# How to Calculate Forward Exchange Rate

by Kristen May

When you plan a transaction in a foreign currency, you often need to lock in a forward exchange rate. This is the rate at which you will exchange foreign currencies at a specific point in the future. The rate is based on today's exchange rate, but is adjusted based on prevailing interest rates for each type of currency. Although most banks will do the work of calculating the foreign exchange rate for you, the process itself is quite simple and can help you understand how banks determine the rate.

## Gather Information

1. Look up the spot price, which is the current rate at which you can trade one currency for the other. This information can be found on many financial websites and newspapers. For example, if the spot price for converting dollars into pounds is 0.85, this means that \$1 buys you 0.85 of a pound.

2. Look up the risk-free interest rate for your domestic currency. You can find this on financial websites or in newspapers. For example, assume your risk-free rate for U.S. dollars is 0.5 percent.

3. Look up the risk-free interest rate for the foreign currency. For example, you may learn that the risk-free rate for pounds is 8 percent.

## Calculate Forward Exchange Rate

1. Convert the risk-free interest rate for the domestic currency to its decimal form by dividing it by 100. Add 1 to the result. For example, 0.5 percent interest for U.S. dollars becomes 0.005, and you add 1 to get 1.005.

2. Raise the answer to the power of the number of years forward you're calculating the interest rate. For example, if you need a two-year forward rate, calculate 1.005 to the second power to get 1.010025. This is the multiplier you would use to calculate how much money you would have in U.S. dollars in two years in a risk-free investment here.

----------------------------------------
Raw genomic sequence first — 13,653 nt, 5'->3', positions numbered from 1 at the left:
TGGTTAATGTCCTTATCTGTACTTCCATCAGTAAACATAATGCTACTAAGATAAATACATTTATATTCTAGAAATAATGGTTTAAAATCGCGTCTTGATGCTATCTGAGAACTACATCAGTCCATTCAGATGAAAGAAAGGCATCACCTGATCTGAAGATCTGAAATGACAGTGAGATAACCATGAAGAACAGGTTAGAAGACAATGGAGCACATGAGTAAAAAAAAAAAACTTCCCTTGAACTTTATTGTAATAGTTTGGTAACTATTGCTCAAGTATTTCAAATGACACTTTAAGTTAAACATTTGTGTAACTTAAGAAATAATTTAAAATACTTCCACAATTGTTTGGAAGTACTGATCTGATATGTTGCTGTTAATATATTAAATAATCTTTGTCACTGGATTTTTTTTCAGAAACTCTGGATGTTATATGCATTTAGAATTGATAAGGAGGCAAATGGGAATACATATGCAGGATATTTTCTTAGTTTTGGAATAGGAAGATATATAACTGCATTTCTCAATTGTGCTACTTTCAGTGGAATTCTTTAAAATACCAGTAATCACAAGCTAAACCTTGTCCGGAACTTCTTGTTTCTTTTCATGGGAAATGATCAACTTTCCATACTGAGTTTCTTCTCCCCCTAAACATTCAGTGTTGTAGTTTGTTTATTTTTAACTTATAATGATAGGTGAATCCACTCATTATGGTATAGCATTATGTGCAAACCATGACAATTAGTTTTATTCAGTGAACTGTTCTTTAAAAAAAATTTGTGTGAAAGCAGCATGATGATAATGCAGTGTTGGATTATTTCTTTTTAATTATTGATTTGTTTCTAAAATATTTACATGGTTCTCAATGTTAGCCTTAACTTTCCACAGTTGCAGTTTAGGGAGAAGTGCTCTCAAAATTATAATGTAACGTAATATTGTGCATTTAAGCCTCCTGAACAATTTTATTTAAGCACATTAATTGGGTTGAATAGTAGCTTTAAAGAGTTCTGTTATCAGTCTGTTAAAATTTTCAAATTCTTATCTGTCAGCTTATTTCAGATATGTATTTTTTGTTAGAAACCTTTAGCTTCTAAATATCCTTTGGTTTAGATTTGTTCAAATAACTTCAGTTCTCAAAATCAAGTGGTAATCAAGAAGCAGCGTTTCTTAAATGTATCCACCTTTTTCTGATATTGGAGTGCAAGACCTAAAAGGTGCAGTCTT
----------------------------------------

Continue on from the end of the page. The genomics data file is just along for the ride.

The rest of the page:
3. Convert the risk-free interest rate for the foreign currency to its decimal form by dividing it by 100, and add 1 to the result. For example, 8 percent for pounds becomes 0.08, and you add 1 to get 1.08.

4. Raise the answer to the power of the number of years forward. In this case, calculate 1.08^2 to get 1.1664. This is the multiplier to show you how much your money would multiply in pounds in two years in a risk-free investment there.

5. Divide the domestic multiplier by the foreign multiplier to calculate the ratio of equivalent future currencies. In this case, 1.010025/1.1664 is 0.8659.

6. Multiply the ratio by the current spot price to calculate the forward exchange rate. In this example, 0.8659 times 0.85 is 0.736. This is the rate you would get quoted today to exchange U.S. dollars into pounds in two years.

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